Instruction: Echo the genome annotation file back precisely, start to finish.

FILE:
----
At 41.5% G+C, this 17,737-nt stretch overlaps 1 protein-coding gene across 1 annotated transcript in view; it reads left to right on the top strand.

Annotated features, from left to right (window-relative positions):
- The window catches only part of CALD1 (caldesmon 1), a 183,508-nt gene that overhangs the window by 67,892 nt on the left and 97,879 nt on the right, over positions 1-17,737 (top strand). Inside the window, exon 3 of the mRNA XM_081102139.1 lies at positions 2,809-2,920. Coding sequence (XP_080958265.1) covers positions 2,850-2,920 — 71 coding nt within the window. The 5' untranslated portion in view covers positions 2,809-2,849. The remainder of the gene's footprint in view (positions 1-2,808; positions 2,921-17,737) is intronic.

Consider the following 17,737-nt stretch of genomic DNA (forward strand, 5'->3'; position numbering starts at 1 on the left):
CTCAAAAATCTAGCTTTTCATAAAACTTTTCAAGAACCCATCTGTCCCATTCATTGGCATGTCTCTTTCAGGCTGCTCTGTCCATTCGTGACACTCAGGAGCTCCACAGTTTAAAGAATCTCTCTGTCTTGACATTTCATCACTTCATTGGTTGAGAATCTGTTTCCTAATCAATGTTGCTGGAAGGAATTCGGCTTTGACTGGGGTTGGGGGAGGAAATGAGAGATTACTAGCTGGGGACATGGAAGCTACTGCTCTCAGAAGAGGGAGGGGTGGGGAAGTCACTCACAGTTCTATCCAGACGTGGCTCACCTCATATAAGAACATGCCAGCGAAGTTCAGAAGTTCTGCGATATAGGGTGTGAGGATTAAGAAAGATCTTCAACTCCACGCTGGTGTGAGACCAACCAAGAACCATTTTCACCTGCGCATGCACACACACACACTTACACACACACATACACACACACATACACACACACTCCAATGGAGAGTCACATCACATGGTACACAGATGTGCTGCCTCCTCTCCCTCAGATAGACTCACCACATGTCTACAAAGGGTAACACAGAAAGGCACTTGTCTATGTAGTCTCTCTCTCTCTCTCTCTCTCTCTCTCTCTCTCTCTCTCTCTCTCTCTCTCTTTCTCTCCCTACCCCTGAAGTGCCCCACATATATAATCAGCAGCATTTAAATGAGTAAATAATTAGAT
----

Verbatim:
At 41.5% G+C, this 17,737-nt stretch overlaps 1 protein-coding gene across 1 annotated transcript in view; it reads left to right on the top strand.

Annotated features, from left to right (window-relative positions):
- The window catches only part of CALD1 (caldesmon 1), a 183,508-nt gene that overhangs the window by 67,892 nt on the left and 97,879 nt on the right, over positions 1-17,737 (top strand). Inside the window, exon 3 of the mRNA XM_081102139.1 lies at positions 2,809-2,920. Coding sequence (XP_080958265.1) covers positions 2,850-2,920 — 71 coding nt within the window. The 5' untranslated portion in view covers positions 2,809-2,849. The remainder of the gene's footprint in view (positions 1-2,808; positions 2,921-17,737) is intronic.

Consider the following 17,737-nt stretch of genomic DNA (forward strand, 5'->3'; position numbering starts at 1 on the left):
CTCAAAAATCTAGCTTTTCATAAAACTTTTCAAGAACCCATCTGTCCCATTCATTGGCATGTCTCTTTCAGGCTGCTCTGTCCATTCGTGACACTCAGGAGCTCCACAGTTTAAAGAATCTCTCTGTCTTGACATTTCATCACTTCATTGGTTGAGAATCTGTTTCCTAATCAATGTTGCTGGAAGGAATTCGGCTTTGACTGGGGTTGGGGGAGGAAATGAGAGATTACTAGCTGGGGACATGGAAGCTACTGCTCTCAGAAGAGGGAGGGGTGGGGAAGTCACTCACAGTTCTATCCAGACGTGGCTCACCTCATATAAGAACATGCCAGCGAAGTTCAGAAGTTCTGCGATATAGGGTGTGAGGATTAAGAAAGATCTTCAACTCCACGCTGGTGTGAGACCAACCAAGAACCATTTTCACCTGCGCATGCACACACACACACTTACACACACACATACACACACACATACACACACACTCCAATGGAGAGTCACATCACATGGTACACAGATGTGCTGCCTCCTCTCCCTCAGATAGACTCACCACATGTCTACAAAGGGTAACACAGAAAGGCACTTGTCTATGTAGTCTCTCTCTCTCTCTCTCTCTCTCTCTCTCTCTCTCTCTCTCTCTCTCTCTCTTTCTCTCCCTACCCCTGAAGTGCCCCACATATATAATCAGCAGCATTTAAATGAGTAAATAATTAGAT